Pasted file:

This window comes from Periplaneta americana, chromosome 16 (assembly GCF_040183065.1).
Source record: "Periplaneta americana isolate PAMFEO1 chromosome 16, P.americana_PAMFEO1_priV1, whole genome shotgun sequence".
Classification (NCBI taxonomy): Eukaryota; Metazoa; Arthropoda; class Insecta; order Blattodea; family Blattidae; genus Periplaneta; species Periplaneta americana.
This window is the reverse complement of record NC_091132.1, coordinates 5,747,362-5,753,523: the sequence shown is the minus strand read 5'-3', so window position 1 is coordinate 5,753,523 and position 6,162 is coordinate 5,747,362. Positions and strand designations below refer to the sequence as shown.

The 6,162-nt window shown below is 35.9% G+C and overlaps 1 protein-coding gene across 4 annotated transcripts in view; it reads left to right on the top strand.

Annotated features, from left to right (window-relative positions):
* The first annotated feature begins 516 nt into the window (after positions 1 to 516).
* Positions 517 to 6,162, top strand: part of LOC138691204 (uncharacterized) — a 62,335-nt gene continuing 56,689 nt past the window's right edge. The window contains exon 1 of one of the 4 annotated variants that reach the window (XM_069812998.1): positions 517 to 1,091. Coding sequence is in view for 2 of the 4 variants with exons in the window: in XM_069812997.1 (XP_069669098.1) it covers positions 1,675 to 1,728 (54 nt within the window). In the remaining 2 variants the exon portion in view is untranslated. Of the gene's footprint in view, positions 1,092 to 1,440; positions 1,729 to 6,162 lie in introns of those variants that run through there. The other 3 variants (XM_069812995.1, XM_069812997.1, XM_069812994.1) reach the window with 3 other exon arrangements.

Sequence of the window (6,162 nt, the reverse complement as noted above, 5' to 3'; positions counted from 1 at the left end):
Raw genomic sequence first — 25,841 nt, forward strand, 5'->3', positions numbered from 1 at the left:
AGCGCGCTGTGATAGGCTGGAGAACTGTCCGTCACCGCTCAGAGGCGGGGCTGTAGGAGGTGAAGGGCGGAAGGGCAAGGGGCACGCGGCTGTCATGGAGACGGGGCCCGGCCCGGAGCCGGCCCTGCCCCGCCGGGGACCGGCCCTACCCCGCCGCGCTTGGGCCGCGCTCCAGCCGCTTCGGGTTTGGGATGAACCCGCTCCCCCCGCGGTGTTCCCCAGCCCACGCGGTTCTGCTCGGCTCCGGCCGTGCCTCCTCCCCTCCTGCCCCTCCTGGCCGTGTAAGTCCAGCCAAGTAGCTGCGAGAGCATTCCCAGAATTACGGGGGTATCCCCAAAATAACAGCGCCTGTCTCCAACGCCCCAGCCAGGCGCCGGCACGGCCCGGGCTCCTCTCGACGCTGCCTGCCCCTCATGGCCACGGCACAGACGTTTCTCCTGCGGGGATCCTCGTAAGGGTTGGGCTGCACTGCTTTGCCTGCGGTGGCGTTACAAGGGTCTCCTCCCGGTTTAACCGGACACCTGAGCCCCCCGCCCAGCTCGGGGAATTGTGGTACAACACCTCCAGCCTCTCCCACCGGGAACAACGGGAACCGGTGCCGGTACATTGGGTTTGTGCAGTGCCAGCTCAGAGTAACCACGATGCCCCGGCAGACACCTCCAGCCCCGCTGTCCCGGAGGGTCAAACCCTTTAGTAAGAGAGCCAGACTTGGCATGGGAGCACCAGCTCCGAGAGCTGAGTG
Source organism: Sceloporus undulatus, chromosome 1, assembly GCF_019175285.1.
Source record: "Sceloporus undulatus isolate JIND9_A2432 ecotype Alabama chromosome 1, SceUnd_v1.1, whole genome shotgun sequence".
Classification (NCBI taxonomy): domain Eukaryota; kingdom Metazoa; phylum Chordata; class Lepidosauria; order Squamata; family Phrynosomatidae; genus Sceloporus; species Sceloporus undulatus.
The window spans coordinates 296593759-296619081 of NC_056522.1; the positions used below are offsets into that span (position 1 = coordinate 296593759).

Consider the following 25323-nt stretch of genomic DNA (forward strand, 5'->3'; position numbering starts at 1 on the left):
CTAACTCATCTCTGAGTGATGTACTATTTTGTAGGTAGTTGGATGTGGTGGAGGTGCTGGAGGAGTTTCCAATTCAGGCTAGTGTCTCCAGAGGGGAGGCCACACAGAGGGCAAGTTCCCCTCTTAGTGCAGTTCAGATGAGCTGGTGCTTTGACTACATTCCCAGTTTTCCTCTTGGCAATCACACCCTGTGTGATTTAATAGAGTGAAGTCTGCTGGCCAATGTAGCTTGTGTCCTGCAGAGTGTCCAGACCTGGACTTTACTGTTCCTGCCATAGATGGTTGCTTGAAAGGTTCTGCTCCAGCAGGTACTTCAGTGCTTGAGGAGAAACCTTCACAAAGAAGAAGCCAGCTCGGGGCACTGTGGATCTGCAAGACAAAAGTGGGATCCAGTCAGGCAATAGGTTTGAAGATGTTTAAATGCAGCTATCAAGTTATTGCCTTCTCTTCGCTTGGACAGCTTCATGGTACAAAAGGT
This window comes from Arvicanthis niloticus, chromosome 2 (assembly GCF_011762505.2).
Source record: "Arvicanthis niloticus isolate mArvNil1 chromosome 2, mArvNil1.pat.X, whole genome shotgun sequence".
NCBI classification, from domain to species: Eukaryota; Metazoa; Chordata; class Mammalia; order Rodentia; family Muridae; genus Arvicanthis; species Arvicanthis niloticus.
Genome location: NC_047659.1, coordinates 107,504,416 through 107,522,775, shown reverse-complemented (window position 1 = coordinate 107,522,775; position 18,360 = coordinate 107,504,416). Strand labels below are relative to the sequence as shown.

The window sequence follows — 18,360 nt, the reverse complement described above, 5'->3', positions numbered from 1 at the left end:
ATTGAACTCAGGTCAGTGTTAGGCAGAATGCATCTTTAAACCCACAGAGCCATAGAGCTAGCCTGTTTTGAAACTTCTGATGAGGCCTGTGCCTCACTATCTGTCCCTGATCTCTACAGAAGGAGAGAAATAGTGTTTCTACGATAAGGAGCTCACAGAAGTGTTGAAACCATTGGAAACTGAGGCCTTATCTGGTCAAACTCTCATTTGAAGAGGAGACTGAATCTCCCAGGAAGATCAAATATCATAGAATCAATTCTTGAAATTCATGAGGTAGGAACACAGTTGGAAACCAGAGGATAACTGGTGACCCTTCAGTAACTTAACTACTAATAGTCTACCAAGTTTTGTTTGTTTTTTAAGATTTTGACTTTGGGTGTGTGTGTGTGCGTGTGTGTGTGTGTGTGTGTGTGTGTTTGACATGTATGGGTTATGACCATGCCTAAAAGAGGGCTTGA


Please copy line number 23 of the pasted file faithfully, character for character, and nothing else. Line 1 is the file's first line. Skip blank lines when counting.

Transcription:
ATTGAACTCAGGTCAGTGTTAGGCAGAATGCATCTTTAAACCCACAGAGCCATAGAGCTAGCCTGTTTTGAAACTTCTGATGAGGCCTGTGCCTCACTATCTGTCCCTGATCTCTACAGAAGGAGAGAAATAGTGTTTCTACGATAAGGAGCTCACAGAAGTGTTGAAACCATTGGAAACTGAGGCCTTATCTGGTCAAACTCTCATTTGAAGAGGAGACTGAATCTCCCAGGAAGATCAAATATCATAGAATCAATTCTTGAAATTCATGAGGTAGGAACACAGTTGGAAACCAGAGGATAACTGGTGACCCTTCAGTAACTTAACTACTAATAGTCTACCAAGTTTTGTTTGTTTTTTAAGATTTTGACTTTGGGTGTGTGTGTGTGCGTGTGTGTGTGTGTGTGTGTGTGTGTTTGACATGTATGGGTTATGACCATGCCTAAAAGAGGGCTTGA